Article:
In one embodiment, first set of control gate drivers 904 includes multiple control gate drivers for supplying the necessary voltages to data word lines (e.g., WL0-WL161) in order to perform programming, erasing and reading. The output of the first set of control gate drivers 904, CGout_A (which includes one separate output signal for each control gate driver), is provided (connected) to switch network 920. First set of control gate drivers 904 are connected to the data word lines via switch network 920. In one embodiment, all of the control gate drivers of the first set of control gate drivers 904 have the same structure, receive the same inputs (source of voltage) and provide the same set of voltage outputs.

In one embodiment, second set of control gate drivers 906 includes multiple control gate drivers for supplying the necessary voltages to dummy word lines in order to perform programming, erasing and reading. The output of the second set of control gate drivers 906, CGout_B (which includes one separate output signal for each control gate driver), is provided (connected) to switch network 920. The second set of control gate drivers 906 are connected to the dummy word lines via switch network 920. In one embodiment, all of the control gate drivers of the second set of control gate drivers 906 have the same structure, receive the same inputs (sources of voltage) and provide the same set of voltage outputs.

In one embodiment, third set of control gate drivers 908 includes multiple control gate drivers for supplying the necessary voltages to select lines (e.g., SGD and SGS) in order to perform programming, erasing and reading. The output of the third set of control gate drivers 908, CGout_C (which includes one separate output signal for each control gate driver), is provided (connected) to switch network 920. The third set of control gate drivers 908 are connected to the select lines via switch network 920. In one embodiment, all of the control gate drivers of the third set of control gate drivers 908 have the same structure, receive the same inputs (sources of voltage) and provide the same set of voltage outputs.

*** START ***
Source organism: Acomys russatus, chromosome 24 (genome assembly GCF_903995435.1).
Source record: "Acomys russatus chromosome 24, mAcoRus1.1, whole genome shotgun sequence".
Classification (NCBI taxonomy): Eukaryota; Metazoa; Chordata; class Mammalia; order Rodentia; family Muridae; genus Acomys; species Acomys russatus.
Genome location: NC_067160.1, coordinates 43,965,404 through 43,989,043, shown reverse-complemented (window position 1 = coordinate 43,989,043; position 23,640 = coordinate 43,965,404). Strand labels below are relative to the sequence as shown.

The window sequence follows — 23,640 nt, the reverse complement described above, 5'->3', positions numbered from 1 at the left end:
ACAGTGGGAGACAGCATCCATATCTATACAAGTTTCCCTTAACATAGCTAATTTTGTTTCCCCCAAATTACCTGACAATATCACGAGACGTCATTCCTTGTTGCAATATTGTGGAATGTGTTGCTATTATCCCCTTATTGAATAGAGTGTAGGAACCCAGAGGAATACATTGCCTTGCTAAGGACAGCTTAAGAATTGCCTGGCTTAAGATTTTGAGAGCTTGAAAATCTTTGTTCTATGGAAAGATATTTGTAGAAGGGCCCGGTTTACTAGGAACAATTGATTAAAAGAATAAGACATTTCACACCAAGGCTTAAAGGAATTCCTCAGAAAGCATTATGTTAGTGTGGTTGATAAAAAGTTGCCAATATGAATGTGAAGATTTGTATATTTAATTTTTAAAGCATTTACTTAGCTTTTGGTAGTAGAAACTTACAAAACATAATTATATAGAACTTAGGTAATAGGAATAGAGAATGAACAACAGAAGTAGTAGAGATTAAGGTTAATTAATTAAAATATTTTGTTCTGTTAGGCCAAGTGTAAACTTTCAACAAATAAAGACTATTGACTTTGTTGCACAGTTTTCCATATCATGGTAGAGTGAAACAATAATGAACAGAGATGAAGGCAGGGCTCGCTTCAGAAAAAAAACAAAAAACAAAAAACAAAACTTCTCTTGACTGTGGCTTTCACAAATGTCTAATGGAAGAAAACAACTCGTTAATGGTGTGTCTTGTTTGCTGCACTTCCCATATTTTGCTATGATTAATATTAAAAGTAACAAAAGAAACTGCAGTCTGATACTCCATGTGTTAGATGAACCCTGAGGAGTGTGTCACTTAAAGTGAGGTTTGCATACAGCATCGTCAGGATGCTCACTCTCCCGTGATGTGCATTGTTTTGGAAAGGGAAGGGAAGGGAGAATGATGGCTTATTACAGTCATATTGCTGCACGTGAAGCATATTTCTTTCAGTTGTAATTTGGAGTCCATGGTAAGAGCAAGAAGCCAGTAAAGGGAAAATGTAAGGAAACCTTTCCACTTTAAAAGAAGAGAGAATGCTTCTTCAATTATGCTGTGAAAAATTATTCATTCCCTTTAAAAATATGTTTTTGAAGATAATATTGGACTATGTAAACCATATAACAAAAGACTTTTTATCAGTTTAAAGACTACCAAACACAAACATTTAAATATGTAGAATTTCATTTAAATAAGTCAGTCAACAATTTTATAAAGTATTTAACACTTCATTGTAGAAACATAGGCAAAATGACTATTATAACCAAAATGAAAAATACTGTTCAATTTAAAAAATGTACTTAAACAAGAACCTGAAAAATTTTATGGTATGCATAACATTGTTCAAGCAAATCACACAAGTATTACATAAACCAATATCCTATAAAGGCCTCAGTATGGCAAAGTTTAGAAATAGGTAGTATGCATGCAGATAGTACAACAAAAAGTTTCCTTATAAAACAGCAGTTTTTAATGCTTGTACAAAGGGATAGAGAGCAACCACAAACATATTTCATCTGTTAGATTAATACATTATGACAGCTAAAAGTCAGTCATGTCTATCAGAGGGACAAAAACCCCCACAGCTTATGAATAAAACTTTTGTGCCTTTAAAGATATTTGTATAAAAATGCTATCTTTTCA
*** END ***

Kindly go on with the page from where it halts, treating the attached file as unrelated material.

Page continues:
FIG. 8 shows word lines WL0-WL161 for two example blocks (Block A and Block B). Each word line WL0-WL161 for each block is connected to an output of switch network 920 via a word line switch transistor (e.g., 940-966). For example, word line WL0 of block A is connected to the output of word line switch transistor 966, WL159 of block A is connected to the output of word line switch transistor 964, WL160 of block A is connected to the output of word line switch transistor 962, WL161 of block A is connected to the output of word line switch transistor 960, WL0 of block B is connected to the output of word line switch transistor 946, WL159 of block B is connected to the output of word line switch transistor 944, WL160 of block B is connected to the output of word line switch transistor 942, and WL161 of block 1 is connected to the output of word line switch transistor 960. The inputs to the word line switches are connected to outputs of switch network 920. In one embodiment, switch network 920 includes a plurality of high voltage switches (e.g., transistors) to connect the control gate drivers to the appropriate word lines by routing the output voltage from the control gate drivers to the appropriate word line switch transistors 940-966 connected to the word lines WL0-WL161 of each block. Note that in some embodiments, multiple word lines can share a single control gate driver. The switch network is also connected to the select lines SGS and SGD (which are omitted from FIG. 8 to make FIG. 8 easier to read).